Five Things PR Professionals Need to Know about Digital Reputation Management
While you’re busy creating a carefully crafted image of your client or company, the majority of your stakeholders will form an opinion based on information available online, often drawing quick conclusions solely based on the top results of a Google search. This means that no matter how many news stories you earn or blog posts you write, they will be rendered ineffective unless they appear prominently as part of your client’s online presence. By including digital reputation management (DRM) efforts in your PR plan, you’ll be able to better build, monitor, defend, and restore your client’s reputation online.
To get started, here are five things you need to know:
- Take ownership of your own content
The first rule of digital reputation management is to take ownership of your online reputation. Your owned channels and relevant content should be the first thing that appears in a Google search; if they are not, you have some work to do. Start by making sure you have claimed all relevant social media and online profiles available, and use them to share content you want your key stakeholders to see.
- Prepare for a PR crisis
If you plan ahead, you can prevent – or at least mitigate – the impact of a PR crisis on your digital reputation. Review your online content to evaluate how it references or addresses topics that might become the source of a PR nightmare. Then play the role of a reporter to unearth unflattering search results that appear when using various combinations of keywords and the name of your client. Don’t forget to search by using nicknames, alternate spellings, and different versions of names and titles. Finally, contextualize your results and formulate a plan for how to address the possibility of a looming crisis.
- Monitor and manage Wikipedia pages
Wikipedia is often a prominent search result and considered by many to be a useful source of information about your company or client, so make sure that the information is accurate and not unfavorable. While Wikipedia strongly discourages editing articles related to you, it is perfectly acceptable to closely monitor page changes so that you can submit content for inclusion within articles. You can also notify editors of inaccuracies or vandalism. To catch any potentially malicious or erroneous edits, track your Wikipedia pages using the free Five Blocks WikiAlerts tool.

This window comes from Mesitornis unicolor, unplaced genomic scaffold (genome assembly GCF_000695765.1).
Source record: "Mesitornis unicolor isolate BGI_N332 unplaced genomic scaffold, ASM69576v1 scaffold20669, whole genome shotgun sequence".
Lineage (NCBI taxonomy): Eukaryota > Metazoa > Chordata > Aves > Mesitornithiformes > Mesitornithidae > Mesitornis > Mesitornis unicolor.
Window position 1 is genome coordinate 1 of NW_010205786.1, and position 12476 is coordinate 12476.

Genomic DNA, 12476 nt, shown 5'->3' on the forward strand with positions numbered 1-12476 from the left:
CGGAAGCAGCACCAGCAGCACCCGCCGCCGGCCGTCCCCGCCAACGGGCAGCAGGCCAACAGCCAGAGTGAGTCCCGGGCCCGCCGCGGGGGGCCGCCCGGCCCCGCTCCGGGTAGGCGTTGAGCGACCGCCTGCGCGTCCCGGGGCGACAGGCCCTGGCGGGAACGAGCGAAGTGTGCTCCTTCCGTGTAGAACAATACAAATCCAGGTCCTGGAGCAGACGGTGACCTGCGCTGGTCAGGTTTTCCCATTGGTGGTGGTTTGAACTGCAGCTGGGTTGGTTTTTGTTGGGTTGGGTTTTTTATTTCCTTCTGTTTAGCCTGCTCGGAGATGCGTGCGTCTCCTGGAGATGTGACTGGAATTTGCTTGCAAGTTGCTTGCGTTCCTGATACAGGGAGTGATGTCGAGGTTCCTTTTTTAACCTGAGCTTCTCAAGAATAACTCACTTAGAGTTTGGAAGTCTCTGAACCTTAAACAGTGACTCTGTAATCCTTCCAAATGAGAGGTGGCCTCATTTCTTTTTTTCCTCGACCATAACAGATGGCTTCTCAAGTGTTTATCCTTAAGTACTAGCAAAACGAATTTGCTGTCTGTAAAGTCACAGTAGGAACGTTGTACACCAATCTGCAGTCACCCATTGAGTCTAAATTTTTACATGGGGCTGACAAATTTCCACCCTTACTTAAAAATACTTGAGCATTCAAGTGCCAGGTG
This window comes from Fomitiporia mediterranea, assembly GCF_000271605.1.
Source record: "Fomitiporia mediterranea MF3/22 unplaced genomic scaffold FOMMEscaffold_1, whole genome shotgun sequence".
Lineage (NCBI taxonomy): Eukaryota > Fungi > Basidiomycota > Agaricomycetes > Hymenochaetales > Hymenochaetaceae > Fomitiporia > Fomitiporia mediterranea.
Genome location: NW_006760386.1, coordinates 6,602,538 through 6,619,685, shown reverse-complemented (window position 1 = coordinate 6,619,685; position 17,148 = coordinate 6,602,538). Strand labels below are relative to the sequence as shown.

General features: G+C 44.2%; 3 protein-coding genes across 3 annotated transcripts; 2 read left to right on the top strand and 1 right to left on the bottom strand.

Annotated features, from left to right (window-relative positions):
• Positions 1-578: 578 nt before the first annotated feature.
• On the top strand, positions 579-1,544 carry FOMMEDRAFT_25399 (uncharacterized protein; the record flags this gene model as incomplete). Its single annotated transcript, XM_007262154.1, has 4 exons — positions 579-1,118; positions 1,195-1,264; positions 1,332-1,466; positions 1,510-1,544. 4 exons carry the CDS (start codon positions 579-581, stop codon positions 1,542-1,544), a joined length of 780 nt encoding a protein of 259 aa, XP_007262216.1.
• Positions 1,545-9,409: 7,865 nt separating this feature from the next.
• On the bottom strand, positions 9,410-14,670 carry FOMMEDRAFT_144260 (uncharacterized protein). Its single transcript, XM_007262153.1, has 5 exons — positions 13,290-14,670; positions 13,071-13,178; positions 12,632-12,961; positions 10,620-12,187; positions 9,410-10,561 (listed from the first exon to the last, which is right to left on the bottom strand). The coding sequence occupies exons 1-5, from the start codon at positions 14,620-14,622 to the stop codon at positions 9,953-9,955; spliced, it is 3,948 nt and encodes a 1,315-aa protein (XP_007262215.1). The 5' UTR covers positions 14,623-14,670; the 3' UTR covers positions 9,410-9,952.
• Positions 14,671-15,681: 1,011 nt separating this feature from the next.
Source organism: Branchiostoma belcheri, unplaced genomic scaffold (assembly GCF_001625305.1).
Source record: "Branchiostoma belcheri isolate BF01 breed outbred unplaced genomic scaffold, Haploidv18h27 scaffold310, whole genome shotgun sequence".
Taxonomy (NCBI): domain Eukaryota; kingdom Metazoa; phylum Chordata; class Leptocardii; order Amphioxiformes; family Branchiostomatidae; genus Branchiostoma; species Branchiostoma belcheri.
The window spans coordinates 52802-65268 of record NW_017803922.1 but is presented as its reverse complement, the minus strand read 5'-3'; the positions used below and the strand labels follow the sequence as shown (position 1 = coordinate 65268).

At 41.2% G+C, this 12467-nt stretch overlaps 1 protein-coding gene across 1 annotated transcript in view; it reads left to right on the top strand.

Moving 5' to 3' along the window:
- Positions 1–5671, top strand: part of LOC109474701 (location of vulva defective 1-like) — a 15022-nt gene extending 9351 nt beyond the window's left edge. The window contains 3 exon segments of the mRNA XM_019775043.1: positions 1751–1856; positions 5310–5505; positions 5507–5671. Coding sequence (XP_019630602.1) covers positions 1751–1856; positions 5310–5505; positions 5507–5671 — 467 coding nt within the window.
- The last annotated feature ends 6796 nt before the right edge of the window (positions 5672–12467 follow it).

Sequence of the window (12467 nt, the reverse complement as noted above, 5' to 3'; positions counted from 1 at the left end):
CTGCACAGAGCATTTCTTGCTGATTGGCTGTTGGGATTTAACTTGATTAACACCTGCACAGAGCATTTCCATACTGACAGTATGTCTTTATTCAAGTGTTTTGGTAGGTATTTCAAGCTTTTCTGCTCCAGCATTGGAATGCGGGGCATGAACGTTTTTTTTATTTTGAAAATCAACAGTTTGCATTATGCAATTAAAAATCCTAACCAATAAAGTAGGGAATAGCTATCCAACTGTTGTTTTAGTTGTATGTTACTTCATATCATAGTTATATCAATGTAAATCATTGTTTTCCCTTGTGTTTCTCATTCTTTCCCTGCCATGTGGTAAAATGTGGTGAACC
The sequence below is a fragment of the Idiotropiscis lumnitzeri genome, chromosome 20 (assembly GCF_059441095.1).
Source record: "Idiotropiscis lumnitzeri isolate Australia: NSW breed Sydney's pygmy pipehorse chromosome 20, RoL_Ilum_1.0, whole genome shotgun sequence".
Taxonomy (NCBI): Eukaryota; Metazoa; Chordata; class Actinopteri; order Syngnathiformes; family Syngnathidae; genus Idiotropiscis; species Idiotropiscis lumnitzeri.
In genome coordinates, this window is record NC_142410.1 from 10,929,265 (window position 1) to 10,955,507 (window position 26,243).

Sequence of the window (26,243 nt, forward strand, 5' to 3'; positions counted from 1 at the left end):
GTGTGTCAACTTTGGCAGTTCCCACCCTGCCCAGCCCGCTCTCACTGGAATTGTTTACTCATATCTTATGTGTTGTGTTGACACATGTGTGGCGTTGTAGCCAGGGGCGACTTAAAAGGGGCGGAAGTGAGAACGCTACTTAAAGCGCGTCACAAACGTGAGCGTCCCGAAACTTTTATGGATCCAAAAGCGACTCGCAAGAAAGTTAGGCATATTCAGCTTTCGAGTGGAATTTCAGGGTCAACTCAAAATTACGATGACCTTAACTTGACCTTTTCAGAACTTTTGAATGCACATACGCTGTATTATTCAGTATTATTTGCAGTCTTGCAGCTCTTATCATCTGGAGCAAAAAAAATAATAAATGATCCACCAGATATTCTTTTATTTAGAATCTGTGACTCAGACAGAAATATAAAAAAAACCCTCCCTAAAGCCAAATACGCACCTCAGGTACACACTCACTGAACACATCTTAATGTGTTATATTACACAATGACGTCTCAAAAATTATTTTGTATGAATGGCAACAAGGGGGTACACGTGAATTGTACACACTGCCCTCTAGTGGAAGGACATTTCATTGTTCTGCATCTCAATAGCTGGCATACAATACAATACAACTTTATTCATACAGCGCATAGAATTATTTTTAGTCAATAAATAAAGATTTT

- Pave the way to your content
Most PR practitioners focus on pushing content through various channels with the hope that stakeholders will come across the right content in the right place, at the right time. Your target audience, however, is busy pulling information by using specific keywords that may or may not lead them to your client. To better control the pathway to content you want them to see, use a tool such as the Google Search Console to identify keywords that do (or do not) direct traffic to your target website.
- Leverage search engine optimization (SEO) and content marketing tactics
Ranking your desired content prominently in search is important if you want it seen by anyone looking for information online. For content to appear on top, focus on making it both relevant and engaging. If the search is for an individual, ensure the content answers the questions searchers are most likely to have about that person. You might also include video or other types of content the searcher may not have been expecting. Content that is not good enough will lead readers to “bounce” by quickly clicking the browser back button. Content that attracts bounces won’t rank as high as pages with engaging and interesting content.
At Five Blocks, we frequently partner with PR professionals to help their clients achieve a fair digital representation of themselves and their work with the help of data, proprietary technology, and over a decade of expertise.
If you’re looking to implement a digital reputation management program, or need help managing your digital reputation, contact us for a free assessment of your current situation.